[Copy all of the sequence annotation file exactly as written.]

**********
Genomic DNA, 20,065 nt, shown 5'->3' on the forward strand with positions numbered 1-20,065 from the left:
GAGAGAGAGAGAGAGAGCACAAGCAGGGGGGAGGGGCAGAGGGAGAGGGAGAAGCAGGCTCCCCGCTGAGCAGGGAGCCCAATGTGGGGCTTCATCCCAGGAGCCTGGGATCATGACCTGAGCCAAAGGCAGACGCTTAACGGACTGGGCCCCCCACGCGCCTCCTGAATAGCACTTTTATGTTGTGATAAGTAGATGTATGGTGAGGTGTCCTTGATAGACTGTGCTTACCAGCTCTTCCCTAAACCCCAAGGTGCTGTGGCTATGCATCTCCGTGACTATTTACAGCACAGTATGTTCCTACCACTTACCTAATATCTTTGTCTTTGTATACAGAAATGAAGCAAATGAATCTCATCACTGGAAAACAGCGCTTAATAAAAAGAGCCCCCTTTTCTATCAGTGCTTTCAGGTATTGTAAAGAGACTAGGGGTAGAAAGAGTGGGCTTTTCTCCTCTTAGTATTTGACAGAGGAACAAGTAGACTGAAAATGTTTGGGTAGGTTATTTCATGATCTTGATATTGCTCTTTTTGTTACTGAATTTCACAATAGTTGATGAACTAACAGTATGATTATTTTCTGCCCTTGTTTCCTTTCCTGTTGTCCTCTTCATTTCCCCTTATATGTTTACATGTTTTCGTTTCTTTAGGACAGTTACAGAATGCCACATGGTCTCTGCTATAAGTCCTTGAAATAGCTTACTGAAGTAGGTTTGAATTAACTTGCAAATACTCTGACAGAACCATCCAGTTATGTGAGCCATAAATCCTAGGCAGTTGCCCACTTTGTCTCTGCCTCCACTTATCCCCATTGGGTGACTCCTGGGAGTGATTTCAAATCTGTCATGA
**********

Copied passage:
Genomic DNA, 20,065 nt, shown 5'->3' on the forward strand with positions numbered 1-20,065 from the left:
GAGAGAGAGAGAGAGAGCACAAGCAGGGGGGAGGGGCAGAGGGAGAGGGAGAAGCAGGCTCCCCGCTGAGCAGGGAGCCCAATGTGGGGCTTCATCCCAGGAGCCTGGGATCATGACCTGAGCCAAAGGCAGACGCTTAACGGACTGGGCCCCCCACGCGCCTCCTGAATAGCACTTTTATGTTGTGATAAGTAGATGTATGGTGAGGTGTCCTTGATAGACTGTGCTTACCAGCTCTTCCCTAAACCCCAAGGTGCTGTGGCTATGCATCTCCGTGACTATTTACAGCACAGTATGTTCCTACCACTTACCTAATATCTTTGTCTTTGTATACAGAAATGAAGCAAATGAATCTCATCACTGGAAAACAGCGCTTAATAAAAAGAGCCCCCTTTTCTATCAGTGCTTTCAGGTATTGTAAAGAGACTAGGGGTAGAAAGAGTGGGCTTTTCTCCTCTTAGTATTTGACAGAGGAACAAGTAGACTGAAAATGTTTGGGTAGGTTATTTCATGATCTTGATATTGCTCTTTTTGTTACTGAATTTCACAATAGTTGATGAACTAACAGTATGATTATTTTCTGCCCTTGTTTCCTTTCCTGTTGTCCTCTTCATTTCCCCTTATATGTTTACATGTTTTCGTTTCTTTAGGACAGTTACAGAATGCCACATGGTCTCTGCTATAAGTCCTTGAAATAGCTTACTGAAGTAGGTTTGAATTAACTTGCAAATACTCTGACAGAACCATCCAGTTATGTGAGCCATAAATCCTAGGCAGTTGCCCACTTTGTCTCTGCCTCCACTTATCCCCATTGGGTGACTCCTGGGAGTGATTTCAAATCTGTCATGA